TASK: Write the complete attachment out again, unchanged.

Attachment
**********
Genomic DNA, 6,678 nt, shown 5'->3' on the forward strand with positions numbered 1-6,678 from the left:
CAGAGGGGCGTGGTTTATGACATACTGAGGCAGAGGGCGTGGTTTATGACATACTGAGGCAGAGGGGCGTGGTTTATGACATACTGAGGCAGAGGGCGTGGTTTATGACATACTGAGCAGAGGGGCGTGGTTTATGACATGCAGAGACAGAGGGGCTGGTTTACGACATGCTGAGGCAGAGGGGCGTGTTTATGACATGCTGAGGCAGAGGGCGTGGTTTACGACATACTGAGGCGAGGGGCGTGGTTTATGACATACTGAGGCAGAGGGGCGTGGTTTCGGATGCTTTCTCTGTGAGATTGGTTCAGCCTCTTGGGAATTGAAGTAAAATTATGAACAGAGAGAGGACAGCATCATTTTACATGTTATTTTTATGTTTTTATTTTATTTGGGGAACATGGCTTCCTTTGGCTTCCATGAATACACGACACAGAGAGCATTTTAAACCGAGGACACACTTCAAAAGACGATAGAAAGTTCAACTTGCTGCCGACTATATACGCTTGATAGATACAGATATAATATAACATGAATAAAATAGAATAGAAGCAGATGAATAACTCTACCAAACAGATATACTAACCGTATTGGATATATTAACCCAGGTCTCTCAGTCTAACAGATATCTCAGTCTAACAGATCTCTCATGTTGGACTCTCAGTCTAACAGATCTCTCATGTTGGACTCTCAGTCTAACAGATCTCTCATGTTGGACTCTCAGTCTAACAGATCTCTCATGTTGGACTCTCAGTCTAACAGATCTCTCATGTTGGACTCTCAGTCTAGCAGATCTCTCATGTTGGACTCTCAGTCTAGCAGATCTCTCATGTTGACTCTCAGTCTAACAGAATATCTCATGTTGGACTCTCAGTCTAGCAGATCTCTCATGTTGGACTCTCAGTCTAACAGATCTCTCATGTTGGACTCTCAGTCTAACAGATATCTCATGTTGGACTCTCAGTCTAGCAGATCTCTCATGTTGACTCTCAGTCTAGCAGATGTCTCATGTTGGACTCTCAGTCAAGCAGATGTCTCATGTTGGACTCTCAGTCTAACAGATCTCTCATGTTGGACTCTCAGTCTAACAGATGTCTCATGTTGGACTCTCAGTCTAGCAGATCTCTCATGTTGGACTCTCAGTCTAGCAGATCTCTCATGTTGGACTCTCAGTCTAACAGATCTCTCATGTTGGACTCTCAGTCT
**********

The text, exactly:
Genomic DNA, 6,678 nt, shown 5'->3' on the forward strand with positions numbered 1-6,678 from the left:
CAGAGGGGCGTGGTTTATGACATACTGAGGCAGAGGGCGTGGTTTATGACATACTGAGGCAGAGGGGCGTGGTTTATGACATACTGAGGCAGAGGGCGTGGTTTATGACATACTGAGCAGAGGGGCGTGGTTTATGACATGCAGAGACAGAGGGGCTGGTTTACGACATGCTGAGGCAGAGGGGCGTGTTTATGACATGCTGAGGCAGAGGGCGTGGTTTACGACATACTGAGGCGAGGGGCGTGGTTTATGACATACTGAGGCAGAGGGGCGTGGTTTCGGATGCTTTCTCTGTGAGATTGGTTCAGCCTCTTGGGAATTGAAGTAAAATTATGAACAGAGAGAGGACAGCATCATTTTACATGTTATTTTTATGTTTTTATTTTATTTGGGGAACATGGCTTCCTTTGGCTTCCATGAATACACGACACAGAGAGCATTTTAAACCGAGGACACACTTCAAAAGACGATAGAAAGTTCAACTTGCTGCCGACTATATACGCTTGATAGATACAGATATAATATAACATGAATAAAATAGAATAGAAGCAGATGAATAACTCTACCAAACAGATATACTAACCGTATTGGATATATTAACCCAGGTCTCTCAGTCTAACAGATATCTCAGTCTAACAGATCTCTCATGTTGGACTCTCAGTCTAACAGATCTCTCATGTTGGACTCTCAGTCTAACAGATCTCTCATGTTGGACTCTCAGTCTAACAGATCTCTCATGTTGGACTCTCAGTCTAACAGATCTCTCATGTTGGACTCTCAGTCTAGCAGATCTCTCATGTTGGACTCTCAGTCTAGCAGATCTCTCATGTTGACTCTCAGTCTAACAGAATATCTCATGTTGGACTCTCAGTCTAGCAGATCTCTCATGTTGGACTCTCAGTCTAACAGATCTCTCATGTTGGACTCTCAGTCTAACAGATATCTCATGTTGGACTCTCAGTCTAGCAGATCTCTCATGTTGACTCTCAGTCTAGCAGATGTCTCATGTTGGACTCTCAGTCAAGCAGATGTCTCATGTTGGACTCTCAGTCTAACAGATCTCTCATGTTGGACTCTCAGTCTAACAGATGTCTCATGTTGGACTCTCAGTCTAGCAGATCTCTCATGTTGGACTCTCAGTCTAGCAGATCTCTCATGTTGGACTCTCAGTCTAACAGATCTCTCATGTTGGACTCTCAGTCT